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Pop-up Books: Spectacle and Story

  • Kate Newell
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Part of the Palgrave Studies in Adaptation and Visual Culture book series (PSADVC)

Abstract

This chapter focuses on movable books as a unique form of adaptation. Pop-up adaptations contribute to a given adaptation network by isolating scenes and moments and by reinforcing through repetition a synecdochic approach to reading literature. In the rendering of three-dimensionality with a two-dimensional medium, pop-up books draw attention to the role perception, expectation, and habit play in constructing boundaries between media. The chapter begins with a brief overview of the genre of movable books and pop-ups. I then address strategies used in movable books to heighten user engagement and to challenge expectations for print media. I focus next on two pop-up adaptations of Lewis Carroll’s Alice’s Adventures in Wonderland and explore the manner in which pop-up adaptations of classic works balance fidelity to a prose source against the pop-up’s promise of spectacle and surprise. Borrowing from film historian Tom Gunning’s definitions of “cinema of attractions” and “cinema of narrative integration,” I distinguish between spectacle-focused pop-up adaptations, which I call “literature of attractions,” and narrative-focused pop-up adaptations, which I call “pop-up of narrative integration.” I conclude the chapter with a discussion of book sculpture and the role of fan-produced work in adaptation networks.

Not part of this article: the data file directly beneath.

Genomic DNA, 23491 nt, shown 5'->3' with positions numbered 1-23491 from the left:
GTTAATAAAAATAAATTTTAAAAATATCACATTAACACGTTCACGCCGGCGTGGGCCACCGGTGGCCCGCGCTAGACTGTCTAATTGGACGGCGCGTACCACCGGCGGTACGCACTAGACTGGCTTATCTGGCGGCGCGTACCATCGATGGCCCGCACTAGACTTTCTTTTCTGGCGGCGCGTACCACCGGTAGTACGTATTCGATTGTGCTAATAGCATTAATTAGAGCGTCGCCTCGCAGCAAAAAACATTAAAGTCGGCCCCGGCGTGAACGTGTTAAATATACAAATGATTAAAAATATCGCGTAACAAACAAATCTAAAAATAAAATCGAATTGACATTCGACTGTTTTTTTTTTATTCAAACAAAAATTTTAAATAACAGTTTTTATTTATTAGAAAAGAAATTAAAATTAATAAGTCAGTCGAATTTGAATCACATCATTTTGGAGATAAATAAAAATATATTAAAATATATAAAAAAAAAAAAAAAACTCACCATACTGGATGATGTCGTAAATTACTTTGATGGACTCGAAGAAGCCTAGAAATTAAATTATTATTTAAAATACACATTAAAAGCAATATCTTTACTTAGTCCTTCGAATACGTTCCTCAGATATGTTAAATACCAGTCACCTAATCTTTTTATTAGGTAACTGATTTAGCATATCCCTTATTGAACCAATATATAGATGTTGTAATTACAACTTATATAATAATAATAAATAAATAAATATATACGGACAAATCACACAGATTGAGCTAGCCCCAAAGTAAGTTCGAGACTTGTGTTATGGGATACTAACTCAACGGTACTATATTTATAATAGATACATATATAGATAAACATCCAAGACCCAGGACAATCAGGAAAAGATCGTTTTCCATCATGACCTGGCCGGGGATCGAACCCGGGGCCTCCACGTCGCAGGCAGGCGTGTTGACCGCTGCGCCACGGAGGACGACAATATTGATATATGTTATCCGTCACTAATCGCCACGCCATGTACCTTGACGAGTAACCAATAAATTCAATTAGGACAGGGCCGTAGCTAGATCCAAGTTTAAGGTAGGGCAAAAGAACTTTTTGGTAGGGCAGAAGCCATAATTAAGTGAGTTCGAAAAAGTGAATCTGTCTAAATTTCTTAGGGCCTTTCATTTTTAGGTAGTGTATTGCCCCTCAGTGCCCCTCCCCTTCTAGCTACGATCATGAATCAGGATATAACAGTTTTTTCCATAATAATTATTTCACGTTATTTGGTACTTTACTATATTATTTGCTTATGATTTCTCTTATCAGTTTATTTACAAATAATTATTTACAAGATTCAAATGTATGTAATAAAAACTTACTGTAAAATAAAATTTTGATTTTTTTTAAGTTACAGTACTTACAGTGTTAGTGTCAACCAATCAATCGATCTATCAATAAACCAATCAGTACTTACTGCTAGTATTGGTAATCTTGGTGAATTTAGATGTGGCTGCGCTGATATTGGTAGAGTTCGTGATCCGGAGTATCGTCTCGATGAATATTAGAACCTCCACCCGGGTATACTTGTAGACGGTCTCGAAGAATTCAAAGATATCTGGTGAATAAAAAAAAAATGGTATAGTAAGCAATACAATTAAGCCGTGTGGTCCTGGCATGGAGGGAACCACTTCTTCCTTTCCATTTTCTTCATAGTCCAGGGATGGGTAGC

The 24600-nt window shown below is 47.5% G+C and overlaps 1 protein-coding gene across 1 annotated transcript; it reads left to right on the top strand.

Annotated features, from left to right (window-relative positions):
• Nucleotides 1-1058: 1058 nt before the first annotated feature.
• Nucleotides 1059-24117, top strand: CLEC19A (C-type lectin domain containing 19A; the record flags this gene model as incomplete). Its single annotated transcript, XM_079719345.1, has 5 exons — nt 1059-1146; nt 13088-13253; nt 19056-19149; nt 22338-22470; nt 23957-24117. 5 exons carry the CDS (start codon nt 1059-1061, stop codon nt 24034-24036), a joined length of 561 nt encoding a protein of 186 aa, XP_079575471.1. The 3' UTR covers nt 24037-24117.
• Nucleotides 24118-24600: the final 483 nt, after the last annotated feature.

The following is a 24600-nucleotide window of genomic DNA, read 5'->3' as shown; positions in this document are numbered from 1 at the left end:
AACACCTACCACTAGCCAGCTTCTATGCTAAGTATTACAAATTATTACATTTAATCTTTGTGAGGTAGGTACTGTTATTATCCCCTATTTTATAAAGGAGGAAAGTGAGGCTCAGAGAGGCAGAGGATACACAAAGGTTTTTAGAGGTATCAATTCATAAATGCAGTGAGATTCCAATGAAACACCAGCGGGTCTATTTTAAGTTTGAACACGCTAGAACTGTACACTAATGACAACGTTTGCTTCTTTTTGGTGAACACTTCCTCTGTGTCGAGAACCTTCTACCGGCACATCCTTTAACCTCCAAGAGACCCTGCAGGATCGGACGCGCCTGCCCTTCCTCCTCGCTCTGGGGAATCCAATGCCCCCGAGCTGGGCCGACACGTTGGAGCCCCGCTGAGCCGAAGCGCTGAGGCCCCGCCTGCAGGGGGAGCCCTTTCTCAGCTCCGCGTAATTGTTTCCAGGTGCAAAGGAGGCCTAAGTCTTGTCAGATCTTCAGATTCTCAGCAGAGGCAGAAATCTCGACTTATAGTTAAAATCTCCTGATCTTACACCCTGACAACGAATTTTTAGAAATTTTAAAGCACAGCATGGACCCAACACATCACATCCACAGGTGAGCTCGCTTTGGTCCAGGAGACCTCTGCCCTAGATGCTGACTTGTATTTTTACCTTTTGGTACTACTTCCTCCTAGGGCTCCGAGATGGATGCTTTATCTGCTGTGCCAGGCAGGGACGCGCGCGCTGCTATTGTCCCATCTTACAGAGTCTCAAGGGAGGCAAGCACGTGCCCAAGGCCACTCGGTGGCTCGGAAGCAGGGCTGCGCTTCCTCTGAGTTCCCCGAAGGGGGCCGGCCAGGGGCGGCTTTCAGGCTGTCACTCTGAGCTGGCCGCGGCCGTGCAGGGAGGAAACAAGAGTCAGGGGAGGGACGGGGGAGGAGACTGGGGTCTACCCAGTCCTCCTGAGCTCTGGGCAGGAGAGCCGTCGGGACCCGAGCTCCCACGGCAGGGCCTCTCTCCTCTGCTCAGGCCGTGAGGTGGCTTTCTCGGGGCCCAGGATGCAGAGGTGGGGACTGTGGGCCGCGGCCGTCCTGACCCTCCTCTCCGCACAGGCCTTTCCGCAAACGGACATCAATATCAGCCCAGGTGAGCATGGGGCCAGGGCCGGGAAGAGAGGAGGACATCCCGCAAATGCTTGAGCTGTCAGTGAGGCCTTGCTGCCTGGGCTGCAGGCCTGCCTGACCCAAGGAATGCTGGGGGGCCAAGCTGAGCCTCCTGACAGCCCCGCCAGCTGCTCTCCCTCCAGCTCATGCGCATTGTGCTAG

Keywords

Sound Effect Fairy Tale Adaptation Network Paper Engineering Paper Engineer 
These keywords were added by machine and not by the authors. This process is experimental and the keywords may be updated as the learning algorithm improves.

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Copyright information

© The Author(s) 2017

Authors and Affiliations

  • Kate Newell
    • 1
  1. 1.Savannah College of Art and DesignSavannahUSA

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